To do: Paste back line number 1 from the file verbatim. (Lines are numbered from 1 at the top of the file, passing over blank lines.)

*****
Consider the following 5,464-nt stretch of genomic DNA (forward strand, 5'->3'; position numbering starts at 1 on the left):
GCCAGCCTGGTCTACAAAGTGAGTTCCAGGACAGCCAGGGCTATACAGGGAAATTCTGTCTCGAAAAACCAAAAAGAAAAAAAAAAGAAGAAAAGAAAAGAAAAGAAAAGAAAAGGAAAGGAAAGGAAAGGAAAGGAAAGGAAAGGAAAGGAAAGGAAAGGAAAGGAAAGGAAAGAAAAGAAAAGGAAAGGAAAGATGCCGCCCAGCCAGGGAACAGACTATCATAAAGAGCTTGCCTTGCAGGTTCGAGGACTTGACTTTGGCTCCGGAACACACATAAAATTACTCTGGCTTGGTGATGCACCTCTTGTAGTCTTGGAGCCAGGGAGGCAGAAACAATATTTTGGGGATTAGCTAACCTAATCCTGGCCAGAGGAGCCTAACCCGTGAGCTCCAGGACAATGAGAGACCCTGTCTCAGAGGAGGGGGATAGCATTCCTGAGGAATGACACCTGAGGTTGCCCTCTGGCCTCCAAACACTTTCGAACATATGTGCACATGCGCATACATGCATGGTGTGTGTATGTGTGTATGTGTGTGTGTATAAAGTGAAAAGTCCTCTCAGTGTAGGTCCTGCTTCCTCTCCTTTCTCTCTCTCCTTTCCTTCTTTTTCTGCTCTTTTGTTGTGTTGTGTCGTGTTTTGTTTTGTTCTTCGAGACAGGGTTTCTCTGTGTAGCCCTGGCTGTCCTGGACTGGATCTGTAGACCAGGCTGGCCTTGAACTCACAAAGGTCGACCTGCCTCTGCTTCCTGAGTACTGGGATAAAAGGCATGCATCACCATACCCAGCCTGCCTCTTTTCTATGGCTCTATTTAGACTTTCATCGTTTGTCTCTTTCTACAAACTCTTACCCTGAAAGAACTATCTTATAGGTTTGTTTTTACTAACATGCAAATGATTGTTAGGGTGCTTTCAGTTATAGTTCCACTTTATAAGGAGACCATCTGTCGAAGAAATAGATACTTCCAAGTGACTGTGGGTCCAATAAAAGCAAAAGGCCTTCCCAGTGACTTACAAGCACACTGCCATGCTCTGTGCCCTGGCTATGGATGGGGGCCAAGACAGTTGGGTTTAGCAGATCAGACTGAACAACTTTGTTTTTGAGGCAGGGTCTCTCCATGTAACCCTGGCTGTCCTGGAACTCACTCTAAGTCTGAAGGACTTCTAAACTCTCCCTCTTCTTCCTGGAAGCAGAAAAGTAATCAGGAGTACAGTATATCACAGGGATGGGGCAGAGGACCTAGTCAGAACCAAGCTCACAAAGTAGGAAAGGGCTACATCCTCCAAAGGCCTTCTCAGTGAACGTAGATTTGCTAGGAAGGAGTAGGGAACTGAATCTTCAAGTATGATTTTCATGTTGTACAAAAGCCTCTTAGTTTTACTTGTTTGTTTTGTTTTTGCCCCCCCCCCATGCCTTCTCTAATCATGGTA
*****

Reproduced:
Consider the following 5,464-nt stretch of genomic DNA (forward strand, 5'->3'; position numbering starts at 1 on the left):